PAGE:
TOLEDO, Ohio — An initiative is paving way for the Toledo Police Department to fight crime at the forefront.
On Thursday night, officers are starting in the Lagrange area neighborhood because of the high level of crime.
After being involved in the discussion, Lagrange-area resident Jessie Pride-Paskett says it could work.
"The shootings at night are terrible. They're horrifying. You don't know what room to go in. Just shots all night long," Pride-Paskett said.
Pride-Paskett says the crime near her home in the Lagrange neighborhood brought her to the meeting Thursday night at the Chet Zablocki Center.
After a record number of homicides in the city last year, she and other neighbors in north Toledo are bringing their concerns directly to Toledo police.
And Toledo police are listening.
"Chief Kral really wanted to get ahead of things this year. And last year, it's no secret, was a pretty violent year here in Toledo. So we took a look and we're adjusting some of our approaches," said Capt. Joe Heffernan with TPD's Special Operations Bureau.
They're calling it a comprehensive approach that includes other law enforcement agencies, city services and stakeholders.
Those stakeholders include people like Annie Walker, who is a member of ONE Village Council, and who plans to meet with the community in the next 30 days on Feb. 24 at 6 p.m. at the Chet Zablocki Center.
"'cause there's things that going on in the neighborhood and we need to address," Walker said, "and to find solutions to get rid of it and so we can have a better safer neighborhood."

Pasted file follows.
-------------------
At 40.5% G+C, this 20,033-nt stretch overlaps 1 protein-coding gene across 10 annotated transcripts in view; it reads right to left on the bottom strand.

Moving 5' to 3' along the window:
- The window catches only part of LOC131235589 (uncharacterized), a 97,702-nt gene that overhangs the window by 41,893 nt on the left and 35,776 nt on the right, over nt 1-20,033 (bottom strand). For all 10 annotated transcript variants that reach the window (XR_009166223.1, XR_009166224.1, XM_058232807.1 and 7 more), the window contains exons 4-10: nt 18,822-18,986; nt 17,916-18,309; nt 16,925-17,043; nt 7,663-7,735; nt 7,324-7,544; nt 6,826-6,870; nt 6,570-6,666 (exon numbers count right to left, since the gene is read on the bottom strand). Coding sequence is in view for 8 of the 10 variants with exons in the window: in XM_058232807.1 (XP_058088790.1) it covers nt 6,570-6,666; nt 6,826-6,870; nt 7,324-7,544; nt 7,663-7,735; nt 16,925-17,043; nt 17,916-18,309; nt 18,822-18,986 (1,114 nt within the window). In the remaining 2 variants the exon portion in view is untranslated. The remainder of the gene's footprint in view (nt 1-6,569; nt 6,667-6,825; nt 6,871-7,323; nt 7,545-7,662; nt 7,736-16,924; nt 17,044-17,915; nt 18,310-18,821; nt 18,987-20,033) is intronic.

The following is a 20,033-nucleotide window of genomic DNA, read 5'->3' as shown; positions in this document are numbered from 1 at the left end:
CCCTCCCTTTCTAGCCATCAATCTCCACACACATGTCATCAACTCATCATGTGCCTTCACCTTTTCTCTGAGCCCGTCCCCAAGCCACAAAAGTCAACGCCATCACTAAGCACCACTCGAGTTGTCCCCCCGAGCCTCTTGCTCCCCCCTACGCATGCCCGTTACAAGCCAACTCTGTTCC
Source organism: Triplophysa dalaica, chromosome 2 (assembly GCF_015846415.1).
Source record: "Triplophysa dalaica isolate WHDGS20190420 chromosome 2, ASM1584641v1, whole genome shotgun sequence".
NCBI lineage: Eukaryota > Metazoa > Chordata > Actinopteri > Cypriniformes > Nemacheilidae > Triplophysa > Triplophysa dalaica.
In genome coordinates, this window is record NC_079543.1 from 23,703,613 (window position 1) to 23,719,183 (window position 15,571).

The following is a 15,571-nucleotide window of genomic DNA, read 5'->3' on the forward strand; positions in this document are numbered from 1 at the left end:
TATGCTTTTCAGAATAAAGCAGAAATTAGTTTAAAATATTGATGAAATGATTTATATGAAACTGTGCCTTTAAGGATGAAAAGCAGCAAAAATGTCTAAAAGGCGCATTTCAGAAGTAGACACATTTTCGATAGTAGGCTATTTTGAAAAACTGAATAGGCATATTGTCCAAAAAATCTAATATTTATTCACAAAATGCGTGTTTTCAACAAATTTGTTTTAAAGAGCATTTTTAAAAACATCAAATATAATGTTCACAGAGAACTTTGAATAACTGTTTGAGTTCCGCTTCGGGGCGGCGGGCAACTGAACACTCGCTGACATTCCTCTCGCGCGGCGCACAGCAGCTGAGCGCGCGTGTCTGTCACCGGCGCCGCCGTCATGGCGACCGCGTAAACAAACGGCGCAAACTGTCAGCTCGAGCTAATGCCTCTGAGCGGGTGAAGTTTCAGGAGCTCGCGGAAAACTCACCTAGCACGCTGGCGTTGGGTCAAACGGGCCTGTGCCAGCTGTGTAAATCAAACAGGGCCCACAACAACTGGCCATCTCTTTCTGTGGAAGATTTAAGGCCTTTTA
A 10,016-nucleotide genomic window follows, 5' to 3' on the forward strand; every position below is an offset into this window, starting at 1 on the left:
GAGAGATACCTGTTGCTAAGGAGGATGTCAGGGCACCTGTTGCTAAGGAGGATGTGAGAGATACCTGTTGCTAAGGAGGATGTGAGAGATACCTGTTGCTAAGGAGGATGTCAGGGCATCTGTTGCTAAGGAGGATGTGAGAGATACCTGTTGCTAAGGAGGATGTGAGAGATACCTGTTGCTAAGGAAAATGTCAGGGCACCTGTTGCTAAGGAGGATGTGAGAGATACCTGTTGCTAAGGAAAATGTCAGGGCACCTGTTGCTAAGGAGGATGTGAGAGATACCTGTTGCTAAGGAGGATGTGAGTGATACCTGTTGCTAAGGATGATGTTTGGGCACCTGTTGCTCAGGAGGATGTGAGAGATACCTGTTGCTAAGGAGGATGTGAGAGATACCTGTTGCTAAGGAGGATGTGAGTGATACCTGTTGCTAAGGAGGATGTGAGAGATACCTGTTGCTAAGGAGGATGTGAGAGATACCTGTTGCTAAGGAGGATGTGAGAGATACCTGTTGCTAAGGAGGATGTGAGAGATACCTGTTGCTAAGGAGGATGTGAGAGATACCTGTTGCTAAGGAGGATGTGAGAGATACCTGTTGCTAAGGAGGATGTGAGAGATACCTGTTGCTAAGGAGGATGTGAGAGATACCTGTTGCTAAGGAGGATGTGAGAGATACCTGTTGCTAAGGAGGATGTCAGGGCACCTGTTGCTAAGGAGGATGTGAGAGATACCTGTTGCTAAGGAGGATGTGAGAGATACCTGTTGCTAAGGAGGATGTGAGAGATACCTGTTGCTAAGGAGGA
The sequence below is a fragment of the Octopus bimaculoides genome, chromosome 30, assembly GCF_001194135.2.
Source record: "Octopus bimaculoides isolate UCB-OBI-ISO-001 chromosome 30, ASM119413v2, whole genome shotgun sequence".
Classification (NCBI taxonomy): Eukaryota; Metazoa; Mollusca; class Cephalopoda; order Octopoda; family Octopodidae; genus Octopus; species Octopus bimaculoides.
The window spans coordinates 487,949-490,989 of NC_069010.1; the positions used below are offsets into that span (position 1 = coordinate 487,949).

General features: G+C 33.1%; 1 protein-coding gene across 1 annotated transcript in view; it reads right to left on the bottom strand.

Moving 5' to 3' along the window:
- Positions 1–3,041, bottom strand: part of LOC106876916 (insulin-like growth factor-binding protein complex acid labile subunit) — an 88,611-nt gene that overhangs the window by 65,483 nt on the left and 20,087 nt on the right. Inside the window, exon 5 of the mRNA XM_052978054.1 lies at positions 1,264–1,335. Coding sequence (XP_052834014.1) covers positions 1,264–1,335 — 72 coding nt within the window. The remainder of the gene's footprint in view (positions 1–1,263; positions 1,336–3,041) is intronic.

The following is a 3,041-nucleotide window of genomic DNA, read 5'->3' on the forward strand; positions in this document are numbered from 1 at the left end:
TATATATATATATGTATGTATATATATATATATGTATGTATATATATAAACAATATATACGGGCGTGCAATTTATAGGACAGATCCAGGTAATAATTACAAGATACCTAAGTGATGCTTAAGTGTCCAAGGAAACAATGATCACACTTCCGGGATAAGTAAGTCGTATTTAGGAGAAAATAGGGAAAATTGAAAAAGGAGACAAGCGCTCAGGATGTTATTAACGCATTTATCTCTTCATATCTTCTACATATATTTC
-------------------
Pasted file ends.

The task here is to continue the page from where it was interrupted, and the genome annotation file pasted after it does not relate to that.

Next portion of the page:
Heffernan says these neighbors are the most important part of that solution.
"We see charts and graphs and data. We respond to crimes but we don't see everything, and we don't know how the people are feeling," Heffernan said. "So it's very important for us to get out, talk to the people, get their feedback in a personal way."
And from there TPD can develop a strategy to address the issues.
It's with the goal of improving the quality of life for everyone, no matter where you live.
"I think something was said that will touch everybody. 'cause we all got different concerns. But it's such a wide array of people and resources in there. I'm just hoping that everybody will pick one," said Pride-Paskett.
Toledo police plan to sit down with commanders and other people in the city involved with the Lagrange area. From there, they'll continue with their strategies to clean up the neighborhood.
Next week, we should also expect to hear what other areas they'll be meeting with next.